This is how we see a blog written by a writer in Ahrefs:

Image Credit: Ahrefs

But that’s not how crawlers see it. This is how the bots see your content in a website:

Image Credit: Ahrefs

As you can see, that’s the kind of information that Google’s spiders look at and store. It looks for the date when the page was created, the title, meta descriptions, the keywords, subheadings, the links leading to and from it, plus other details.

When it comes to search engine optimisation, you want to make sure that the data Google indexes after crawling your pages is accurate. As a result, it’s more likely to show your content in search results.

Returning Queries

Now let’s shift the focus to you, the searcher.

When you enter a query into Google’s search bar, it immediately combs through its database for web pages that are relevant to your search. And then it displays them as the search results you see.

It measures relevancy via an algorithm.

It’s fair to say. Nobody knows what Google’s algorithm prioritises. But there is one universally agreed-on factor: high-quality backlinks from one page to the next.

How to Do Search Engine Optimisation for Google

Now that you have basic knowledge of how Google operates — how it finds and stores your webpages in its database. And if you can recall, we mentioned making the job for Google’s crawlers easier. This begs the question: How do you help Google, exactly?

Your answer comes split into two general points: on-site and off-site optimisation tactics.

  • On-site SEO: This means tweaking elements within the site, so that Google understands what your website is about. Eventually it decides whether it deserves a ranking.
  • Off-site SEO: This is all about earning backlinks so Google sees your page as something to be trusted. Generally, the better and the more backlinks you have, the more your pages receive priority from Google.

#1 Develop content that your target audience needs

Effective content starts with a blueprint. For beginners, effective content that answers your target audience’s needs begin with telling practical stories, educating readers, providing information, or solving a problem of theirs. In addition, high-quality content writing means creating meaningful experiences and helping your readers apply what they learned.

Writing high-quality content builds trust with target audiences, familiarity, and builds brand identity.

  • Choose a topic to rank for: Start by putting yourself in your audience’s shoes. Know what they’re looking for, what they want to know about, and what resonates loudly with them.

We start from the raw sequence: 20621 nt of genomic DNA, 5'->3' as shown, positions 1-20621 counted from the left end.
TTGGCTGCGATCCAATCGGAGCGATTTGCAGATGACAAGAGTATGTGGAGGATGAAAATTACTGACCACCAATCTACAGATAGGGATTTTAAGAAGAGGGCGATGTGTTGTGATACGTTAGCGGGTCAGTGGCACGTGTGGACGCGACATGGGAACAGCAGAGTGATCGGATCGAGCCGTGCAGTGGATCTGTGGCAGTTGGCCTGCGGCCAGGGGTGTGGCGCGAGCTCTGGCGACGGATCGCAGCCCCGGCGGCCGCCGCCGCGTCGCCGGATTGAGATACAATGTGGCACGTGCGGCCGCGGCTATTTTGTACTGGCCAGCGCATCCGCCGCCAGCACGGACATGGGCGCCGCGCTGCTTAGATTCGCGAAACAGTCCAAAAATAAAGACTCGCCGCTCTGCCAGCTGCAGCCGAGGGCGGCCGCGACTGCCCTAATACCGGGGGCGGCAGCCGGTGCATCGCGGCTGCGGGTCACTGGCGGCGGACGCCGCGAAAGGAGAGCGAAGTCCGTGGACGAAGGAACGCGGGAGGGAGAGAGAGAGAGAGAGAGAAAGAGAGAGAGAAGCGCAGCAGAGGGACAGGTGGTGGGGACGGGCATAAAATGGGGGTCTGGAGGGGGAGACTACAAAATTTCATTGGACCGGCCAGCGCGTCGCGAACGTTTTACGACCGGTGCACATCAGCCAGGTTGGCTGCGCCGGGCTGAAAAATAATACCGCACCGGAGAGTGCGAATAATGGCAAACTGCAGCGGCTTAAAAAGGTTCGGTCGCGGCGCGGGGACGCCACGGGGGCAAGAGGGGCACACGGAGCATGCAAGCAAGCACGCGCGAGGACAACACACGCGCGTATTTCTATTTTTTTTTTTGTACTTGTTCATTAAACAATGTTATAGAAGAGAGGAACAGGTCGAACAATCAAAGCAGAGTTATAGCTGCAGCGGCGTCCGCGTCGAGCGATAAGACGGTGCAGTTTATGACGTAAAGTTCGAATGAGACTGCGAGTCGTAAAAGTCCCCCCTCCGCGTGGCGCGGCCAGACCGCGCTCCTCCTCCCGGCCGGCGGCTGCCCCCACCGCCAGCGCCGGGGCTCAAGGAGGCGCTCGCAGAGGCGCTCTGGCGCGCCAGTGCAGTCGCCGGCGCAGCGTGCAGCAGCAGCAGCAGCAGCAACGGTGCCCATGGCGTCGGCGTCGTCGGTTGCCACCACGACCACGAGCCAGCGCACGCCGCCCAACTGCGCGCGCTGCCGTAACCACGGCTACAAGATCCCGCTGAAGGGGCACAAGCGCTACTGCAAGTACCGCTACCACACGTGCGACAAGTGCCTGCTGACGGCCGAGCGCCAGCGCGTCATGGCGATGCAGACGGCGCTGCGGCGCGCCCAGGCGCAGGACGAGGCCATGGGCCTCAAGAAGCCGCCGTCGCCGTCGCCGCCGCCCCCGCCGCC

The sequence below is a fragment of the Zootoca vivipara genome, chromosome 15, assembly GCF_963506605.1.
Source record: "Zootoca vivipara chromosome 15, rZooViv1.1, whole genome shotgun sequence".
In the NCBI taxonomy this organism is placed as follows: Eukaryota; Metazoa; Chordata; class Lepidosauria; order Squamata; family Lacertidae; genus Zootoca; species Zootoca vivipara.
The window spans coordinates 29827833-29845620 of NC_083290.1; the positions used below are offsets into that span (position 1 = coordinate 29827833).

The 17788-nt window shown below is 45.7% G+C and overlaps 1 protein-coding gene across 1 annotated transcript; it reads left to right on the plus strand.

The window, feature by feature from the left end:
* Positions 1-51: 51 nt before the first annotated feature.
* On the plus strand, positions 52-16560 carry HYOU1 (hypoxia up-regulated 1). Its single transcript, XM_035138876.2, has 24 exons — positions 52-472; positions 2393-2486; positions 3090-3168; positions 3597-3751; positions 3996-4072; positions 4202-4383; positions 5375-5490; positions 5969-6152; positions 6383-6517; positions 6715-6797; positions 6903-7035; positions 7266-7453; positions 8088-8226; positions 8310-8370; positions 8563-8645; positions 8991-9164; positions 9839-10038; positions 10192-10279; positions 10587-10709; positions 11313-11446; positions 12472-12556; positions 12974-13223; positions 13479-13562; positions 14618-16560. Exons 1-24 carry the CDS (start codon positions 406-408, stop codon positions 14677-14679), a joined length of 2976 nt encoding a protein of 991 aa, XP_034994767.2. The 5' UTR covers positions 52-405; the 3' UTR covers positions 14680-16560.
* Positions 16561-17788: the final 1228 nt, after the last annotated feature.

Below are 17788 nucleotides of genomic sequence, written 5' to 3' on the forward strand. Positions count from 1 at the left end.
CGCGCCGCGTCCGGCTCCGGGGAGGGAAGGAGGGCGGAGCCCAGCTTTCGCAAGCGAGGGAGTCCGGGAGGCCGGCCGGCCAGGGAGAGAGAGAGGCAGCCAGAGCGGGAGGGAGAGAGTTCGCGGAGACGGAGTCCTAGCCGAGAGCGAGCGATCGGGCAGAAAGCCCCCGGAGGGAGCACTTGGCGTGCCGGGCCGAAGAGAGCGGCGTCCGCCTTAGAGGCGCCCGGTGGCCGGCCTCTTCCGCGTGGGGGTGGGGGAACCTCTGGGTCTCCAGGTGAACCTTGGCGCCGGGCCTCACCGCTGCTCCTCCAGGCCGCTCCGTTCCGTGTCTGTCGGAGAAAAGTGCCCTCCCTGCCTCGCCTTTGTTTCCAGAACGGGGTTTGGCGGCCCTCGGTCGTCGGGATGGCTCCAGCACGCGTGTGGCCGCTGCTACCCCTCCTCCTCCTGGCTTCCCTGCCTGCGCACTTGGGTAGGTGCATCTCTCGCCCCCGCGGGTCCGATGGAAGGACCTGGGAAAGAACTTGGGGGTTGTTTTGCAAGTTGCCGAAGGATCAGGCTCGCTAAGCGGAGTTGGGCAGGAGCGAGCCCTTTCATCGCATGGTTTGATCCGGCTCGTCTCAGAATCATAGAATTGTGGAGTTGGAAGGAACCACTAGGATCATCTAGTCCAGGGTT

• Include keywords in subheadings and titles: Make the value of the post clear in the title. It should help both readers and search engines understand what the post is about. Also, set the proper expectations, and which format the blog post should be in.
  • Shortening the URL: Shorten your URL without losing the context to what the page or the blog content is about.
  • Include alt-texts on the images you use: Alt-texts help search engines find them. It tells the crawlers what the image is about.
  • Meta descriptions: This gives search engines and your readers firsthand information about what’s inside the blog content. The suggested length is around 150-160 characters. Longer, and they get truncated.
  • Include links in the article: Remember how we mentioned that Google’s crawlers go through all the links in a webpage? This helps search engines find the page.
  • Don’t forget visuals: Visual content keeps your target audiences engaged. Videos, in particular, are really effective. They increase user retention and lower the bounce rate.

#2 Do keyword research

People look for keywords about your business in a wide variety of ways. Although they’re phrased differently, they all ask the same thing. It’s crucial that you know how the majority of your target audience is looking for you. You optimise your content this way.

And you have two options on how you can do it: guessing or through keyword research tools.

Keywords must be chosen on a page-by-page basis. For instance, if you sell multiple products, each keyword is different for each product page. The same thing applies when you start to accumulate blog content in your website.

#3 Compelling titles for each web page

So far, we’ve discussed on ranking web pages for popular keywords. But ranking isn’t going to be enough if your target audiences don’t bother to click on your webpage.

And this is why titles and descriptions are so important. They have to be as click-worthy as possible. It has to attract target audience attention in the search results.